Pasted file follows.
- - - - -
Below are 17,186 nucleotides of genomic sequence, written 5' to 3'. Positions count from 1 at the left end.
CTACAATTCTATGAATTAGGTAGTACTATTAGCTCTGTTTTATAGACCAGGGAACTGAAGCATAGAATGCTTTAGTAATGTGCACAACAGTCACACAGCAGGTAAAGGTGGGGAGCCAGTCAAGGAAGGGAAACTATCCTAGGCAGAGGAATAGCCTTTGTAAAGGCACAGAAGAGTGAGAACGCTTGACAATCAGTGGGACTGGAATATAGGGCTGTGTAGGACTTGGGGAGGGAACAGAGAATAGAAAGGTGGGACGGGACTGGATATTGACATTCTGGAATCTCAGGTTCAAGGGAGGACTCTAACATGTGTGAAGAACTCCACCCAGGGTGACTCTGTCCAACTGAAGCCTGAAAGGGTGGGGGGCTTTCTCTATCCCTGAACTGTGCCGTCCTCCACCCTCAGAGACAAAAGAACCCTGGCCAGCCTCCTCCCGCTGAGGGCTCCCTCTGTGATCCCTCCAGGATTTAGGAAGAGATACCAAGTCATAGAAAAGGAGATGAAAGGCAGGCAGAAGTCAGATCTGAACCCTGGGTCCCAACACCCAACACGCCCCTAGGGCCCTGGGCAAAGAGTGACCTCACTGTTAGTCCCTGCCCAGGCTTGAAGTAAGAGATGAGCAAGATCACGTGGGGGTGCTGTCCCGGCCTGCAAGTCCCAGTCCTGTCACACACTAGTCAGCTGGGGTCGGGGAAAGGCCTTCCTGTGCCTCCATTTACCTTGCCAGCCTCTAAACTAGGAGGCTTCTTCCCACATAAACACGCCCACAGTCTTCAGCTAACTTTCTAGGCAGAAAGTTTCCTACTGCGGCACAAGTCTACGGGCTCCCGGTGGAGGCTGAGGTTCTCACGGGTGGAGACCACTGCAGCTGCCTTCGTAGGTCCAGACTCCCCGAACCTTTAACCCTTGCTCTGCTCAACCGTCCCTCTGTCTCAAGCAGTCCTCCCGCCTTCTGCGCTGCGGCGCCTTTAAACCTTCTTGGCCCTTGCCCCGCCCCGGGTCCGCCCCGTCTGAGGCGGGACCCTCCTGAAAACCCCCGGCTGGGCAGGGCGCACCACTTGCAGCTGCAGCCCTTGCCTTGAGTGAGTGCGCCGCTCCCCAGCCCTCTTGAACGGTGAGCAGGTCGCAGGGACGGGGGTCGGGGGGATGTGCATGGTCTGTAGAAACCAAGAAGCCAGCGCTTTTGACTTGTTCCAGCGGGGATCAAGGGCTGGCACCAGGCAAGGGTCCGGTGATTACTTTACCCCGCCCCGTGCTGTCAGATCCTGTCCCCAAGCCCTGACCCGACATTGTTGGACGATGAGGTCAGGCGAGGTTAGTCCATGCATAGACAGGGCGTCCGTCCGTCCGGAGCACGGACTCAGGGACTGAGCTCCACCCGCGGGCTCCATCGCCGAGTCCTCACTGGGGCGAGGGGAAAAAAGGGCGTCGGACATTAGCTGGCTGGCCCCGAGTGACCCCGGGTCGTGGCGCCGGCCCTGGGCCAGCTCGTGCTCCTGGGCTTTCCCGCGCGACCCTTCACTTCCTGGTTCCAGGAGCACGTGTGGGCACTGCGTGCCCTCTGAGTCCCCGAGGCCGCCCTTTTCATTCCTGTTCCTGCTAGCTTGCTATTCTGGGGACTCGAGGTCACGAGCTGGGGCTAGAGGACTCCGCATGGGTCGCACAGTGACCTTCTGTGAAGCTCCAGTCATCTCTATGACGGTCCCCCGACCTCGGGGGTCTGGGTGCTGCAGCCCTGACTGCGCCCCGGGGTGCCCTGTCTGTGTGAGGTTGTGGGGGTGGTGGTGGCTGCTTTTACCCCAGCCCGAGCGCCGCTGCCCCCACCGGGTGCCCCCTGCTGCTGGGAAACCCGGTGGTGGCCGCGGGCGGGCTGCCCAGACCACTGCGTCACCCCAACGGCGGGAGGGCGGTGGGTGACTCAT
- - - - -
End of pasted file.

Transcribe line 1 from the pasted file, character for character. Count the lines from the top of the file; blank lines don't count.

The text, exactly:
Below are 17,186 nucleotides of genomic sequence, written 5' to 3'. Positions count from 1 at the left end.